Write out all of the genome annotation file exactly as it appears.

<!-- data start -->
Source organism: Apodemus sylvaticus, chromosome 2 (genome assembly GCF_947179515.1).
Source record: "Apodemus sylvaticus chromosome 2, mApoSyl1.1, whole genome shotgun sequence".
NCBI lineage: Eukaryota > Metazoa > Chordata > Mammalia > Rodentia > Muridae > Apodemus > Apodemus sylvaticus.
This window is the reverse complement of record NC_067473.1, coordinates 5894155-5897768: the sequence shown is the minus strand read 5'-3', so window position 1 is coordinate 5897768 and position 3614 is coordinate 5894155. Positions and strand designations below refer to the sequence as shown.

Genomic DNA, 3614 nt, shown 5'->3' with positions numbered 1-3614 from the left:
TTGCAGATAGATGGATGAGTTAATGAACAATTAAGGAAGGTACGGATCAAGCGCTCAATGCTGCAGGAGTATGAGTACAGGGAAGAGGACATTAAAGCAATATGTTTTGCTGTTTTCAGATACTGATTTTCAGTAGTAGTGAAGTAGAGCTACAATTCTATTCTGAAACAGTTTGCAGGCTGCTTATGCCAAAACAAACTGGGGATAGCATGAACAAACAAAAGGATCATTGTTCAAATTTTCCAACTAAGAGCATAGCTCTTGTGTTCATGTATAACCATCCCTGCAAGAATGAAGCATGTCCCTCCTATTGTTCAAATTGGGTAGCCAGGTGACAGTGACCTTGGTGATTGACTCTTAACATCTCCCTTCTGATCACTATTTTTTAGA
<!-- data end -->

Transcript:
Source organism: Apodemus sylvaticus, chromosome 2 (genome assembly GCF_947179515.1).
Source record: "Apodemus sylvaticus chromosome 2, mApoSyl1.1, whole genome shotgun sequence".
NCBI lineage: Eukaryota > Metazoa > Chordata > Mammalia > Rodentia > Muridae > Apodemus > Apodemus sylvaticus.
This window is the reverse complement of record NC_067473.1, coordinates 5894155-5897768: the sequence shown is the minus strand read 5'-3', so window position 1 is coordinate 5897768 and position 3614 is coordinate 5894155. Positions and strand designations below refer to the sequence as shown.

Genomic DNA, 3614 nt, shown 5'->3' with positions numbered 1-3614 from the left:
TTGCAGATAGATGGATGAGTTAATGAACAATTAAGGAAGGTACGGATCAAGCGCTCAATGCTGCAGGAGTATGAGTACAGGGAAGAGGACATTAAAGCAATATGTTTTGCTGTTTTCAGATACTGATTTTCAGTAGTAGTGAAGTAGAGCTACAATTCTATTCTGAAACAGTTTGCAGGCTGCTTATGCCAAAACAAACTGGGGATAGCATGAACAAACAAAAGGATCATTGTTCAAATTTTCCAACTAAGAGCATAGCTCTTGTGTTCATGTATAACCATCCCTGCAAGAATGAAGCATGTCCCTCCTATTGTTCAAATTGGGTAGCCAGGTGACAGTGACCTTGGTGATTGACTCTTAACATCTCCCTTCTGATCACTATTTTTTAGA